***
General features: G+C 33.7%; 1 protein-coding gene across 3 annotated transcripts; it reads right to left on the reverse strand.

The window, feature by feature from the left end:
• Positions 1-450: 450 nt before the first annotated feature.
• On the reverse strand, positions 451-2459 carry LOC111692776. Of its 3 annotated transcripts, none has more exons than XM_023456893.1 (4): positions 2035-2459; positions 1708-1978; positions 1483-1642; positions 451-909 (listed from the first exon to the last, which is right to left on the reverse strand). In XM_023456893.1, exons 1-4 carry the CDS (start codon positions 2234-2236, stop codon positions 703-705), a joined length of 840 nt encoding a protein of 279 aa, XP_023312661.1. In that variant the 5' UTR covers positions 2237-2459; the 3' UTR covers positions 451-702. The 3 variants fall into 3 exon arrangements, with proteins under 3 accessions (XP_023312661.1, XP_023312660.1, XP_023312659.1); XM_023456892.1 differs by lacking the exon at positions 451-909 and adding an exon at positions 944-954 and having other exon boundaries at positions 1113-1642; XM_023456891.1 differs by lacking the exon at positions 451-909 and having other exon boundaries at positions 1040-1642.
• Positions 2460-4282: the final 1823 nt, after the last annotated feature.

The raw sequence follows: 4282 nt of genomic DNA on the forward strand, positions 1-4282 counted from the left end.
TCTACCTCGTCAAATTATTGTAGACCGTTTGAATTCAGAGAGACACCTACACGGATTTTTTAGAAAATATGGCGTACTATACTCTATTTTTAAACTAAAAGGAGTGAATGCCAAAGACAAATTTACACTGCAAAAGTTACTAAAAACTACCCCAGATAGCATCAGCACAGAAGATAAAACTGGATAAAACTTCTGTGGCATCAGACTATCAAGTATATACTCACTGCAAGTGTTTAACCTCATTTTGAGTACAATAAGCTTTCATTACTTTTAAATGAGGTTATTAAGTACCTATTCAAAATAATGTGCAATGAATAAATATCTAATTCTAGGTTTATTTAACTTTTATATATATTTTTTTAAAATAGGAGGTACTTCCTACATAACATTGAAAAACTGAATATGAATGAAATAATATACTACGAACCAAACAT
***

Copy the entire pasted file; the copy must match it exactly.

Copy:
General features: G+C 33.7%; 1 protein-coding gene across 3 annotated transcripts; it reads right to left on the reverse strand.

The window, feature by feature from the left end:
• Positions 1-450: 450 nt before the first annotated feature.
• On the reverse strand, positions 451-2459 carry LOC111692776. Of its 3 annotated transcripts, none has more exons than XM_023456893.1 (4): positions 2035-2459; positions 1708-1978; positions 1483-1642; positions 451-909 (listed from the first exon to the last, which is right to left on the reverse strand). In XM_023456893.1, exons 1-4 carry the CDS (start codon positions 2234-2236, stop codon positions 703-705), a joined length of 840 nt encoding a protein of 279 aa, XP_023312661.1. In that variant the 5' UTR covers positions 2237-2459; the 3' UTR covers positions 451-702. The 3 variants fall into 3 exon arrangements, with proteins under 3 accessions (XP_023312661.1, XP_023312660.1, XP_023312659.1); XM_023456892.1 differs by lacking the exon at positions 451-909 and adding an exon at positions 944-954 and having other exon boundaries at positions 1113-1642; XM_023456891.1 differs by lacking the exon at positions 451-909 and having other exon boundaries at positions 1040-1642.
• Positions 2460-4282: the final 1823 nt, after the last annotated feature.

The raw sequence follows: 4282 nt of genomic DNA on the forward strand, positions 1-4282 counted from the left end.
TCTACCTCGTCAAATTATTGTAGACCGTTTGAATTCAGAGAGACACCTACACGGATTTTTTAGAAAATATGGCGTACTATACTCTATTTTTAAACTAAAAGGAGTGAATGCCAAAGACAAATTTACACTGCAAAAGTTACTAAAAACTACCCCAGATAGCATCAGCACAGAAGATAAAACTGGATAAAACTTCTGTGGCATCAGACTATCAAGTATATACTCACTGCAAGTGTTTAACCTCATTTTGAGTACAATAAGCTTTCATTACTTTTAAATGAGGTTATTAAGTACCTATTCAAAATAATGTGCAATGAATAAATATCTAATTCTAGGTTTATTTAACTTTTATATATATTTTTTTAAAATAGGAGGTACTTCCTACATAACATTGAAAAACTGAATATGAATGAAATAATATACTACGAACCAAACAT